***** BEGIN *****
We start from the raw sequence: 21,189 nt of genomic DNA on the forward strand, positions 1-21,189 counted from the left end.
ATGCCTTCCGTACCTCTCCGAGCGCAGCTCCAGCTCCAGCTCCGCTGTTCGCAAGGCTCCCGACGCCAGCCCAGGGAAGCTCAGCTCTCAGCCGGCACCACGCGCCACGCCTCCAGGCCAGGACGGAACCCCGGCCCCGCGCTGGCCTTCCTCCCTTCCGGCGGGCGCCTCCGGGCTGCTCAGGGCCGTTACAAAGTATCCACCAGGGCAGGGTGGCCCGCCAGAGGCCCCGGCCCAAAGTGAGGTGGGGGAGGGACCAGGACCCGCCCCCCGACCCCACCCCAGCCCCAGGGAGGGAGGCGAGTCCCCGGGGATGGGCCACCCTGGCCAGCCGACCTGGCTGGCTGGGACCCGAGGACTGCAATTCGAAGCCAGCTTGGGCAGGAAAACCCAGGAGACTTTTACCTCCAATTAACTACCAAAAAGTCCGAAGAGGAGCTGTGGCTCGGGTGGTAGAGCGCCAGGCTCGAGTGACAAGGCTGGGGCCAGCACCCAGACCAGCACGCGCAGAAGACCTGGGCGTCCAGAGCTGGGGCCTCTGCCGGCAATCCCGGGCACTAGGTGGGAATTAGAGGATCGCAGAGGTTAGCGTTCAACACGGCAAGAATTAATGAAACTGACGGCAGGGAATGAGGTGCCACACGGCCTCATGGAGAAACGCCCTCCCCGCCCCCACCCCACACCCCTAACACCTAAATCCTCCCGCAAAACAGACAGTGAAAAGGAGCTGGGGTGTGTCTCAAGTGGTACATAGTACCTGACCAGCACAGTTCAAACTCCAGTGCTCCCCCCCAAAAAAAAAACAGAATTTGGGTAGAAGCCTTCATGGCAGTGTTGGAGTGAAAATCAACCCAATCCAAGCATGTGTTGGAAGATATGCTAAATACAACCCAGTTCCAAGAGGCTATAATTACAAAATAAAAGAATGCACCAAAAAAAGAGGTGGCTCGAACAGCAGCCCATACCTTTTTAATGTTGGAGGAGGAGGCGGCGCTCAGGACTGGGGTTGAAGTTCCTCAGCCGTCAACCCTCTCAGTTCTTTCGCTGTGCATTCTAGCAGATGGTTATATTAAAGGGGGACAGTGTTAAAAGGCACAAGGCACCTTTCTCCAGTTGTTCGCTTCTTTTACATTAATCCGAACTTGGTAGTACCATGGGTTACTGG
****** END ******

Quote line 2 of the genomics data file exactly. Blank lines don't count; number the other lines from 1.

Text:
ATGCCTTCCGTACCTCTCCGAGCGCAGCTCCAGCTCCAGCTCCGCTGTTCGCAAGGCTCCCGACGCCAGCCCAGGGAAGCTCAGCTCTCAGCCGGCACCACGCGCCACGCCTCCAGGCCAGGACGGAACCCCGGCCCCGCGCTGGCCTTCCTCCCTTCCGGCGGGCGCCTCCGGGCTGCTCAGGGCCGTTACAAAGTATCCACCAGGGCAGGGTGGCCCGCCAGAGGCCCCGGCCCAAAGTGAGGTGGGGGAGGGACCAGGACCCGCCCCCCGACCCCACCCCAGCCCCAGGGAGGGAGGCGAGTCCCCGGGGATGGGCCACCCTGGCCAGCCGACCTGGCTGGCTGGGACCCGAGGACTGCAATTCGAAGCCAGCTTGGGCAGGAAAACCCAGGAGACTTTTACCTCCAATTAACTACCAAAAAGTCCGAAGAGGAGCTGTGGCTCGGGTGGTAGAGCGCCAGGCTCGAGTGACAAGGCTGGGGCCAGCACCCAGACCAGCACGCGCAGAAGACCTGGGCGTCCAGAGCTGGGGCCTCTGCCGGCAATCCCGGGCACTAGGTGGGAATTAGAGGATCGCAGAGGTTAGCGTTCAACACGGCAAGAATTAATGAAACTGACGGCAGGGAATGAGGTGCCACACGGCCTCATGGAGAAACGCCCTCCCCGCCCCCACCCCACACCCCTAACACCTAAATCCTCCCGCAAAACAGACAGTGAAAAGGAGCTGGGGTGTGTCTCAAGTGGTACATAGTACCTGACCAGCACAGTTCAAACTCCAGTGCTCCCCCCCAAAAAAAAAACAGAATTTGGGTAGAAGCCTTCATGGCAGTGTTGGAGTGAAAATCAACCCAATCCAAGCATGTGTTGGAAGATATGCTAAATACAACCCAGTTCCAAGAGGCTATAATTACAAAATAAAAGAATGCACCAAAAAAAGAGGTGGCTCGAACAGCAGCCCATACCTTTTTAATGTTGGAGGAGGAGGCGGCGCTCAGGACTGGGGTTGAAGTTCCTCAGCCGTCAACCCTCTCAGTTCTTTCGCTGTGCATTCTAGCAGATGGTTATATTAAAGGGGGACAGTGTTAAAAGGCACAAGGCACCTTTCTCCAGTTGTTCGCTTCTTTTACATTAATCCGAACTTGGTAGTACCATGGGTTACTGG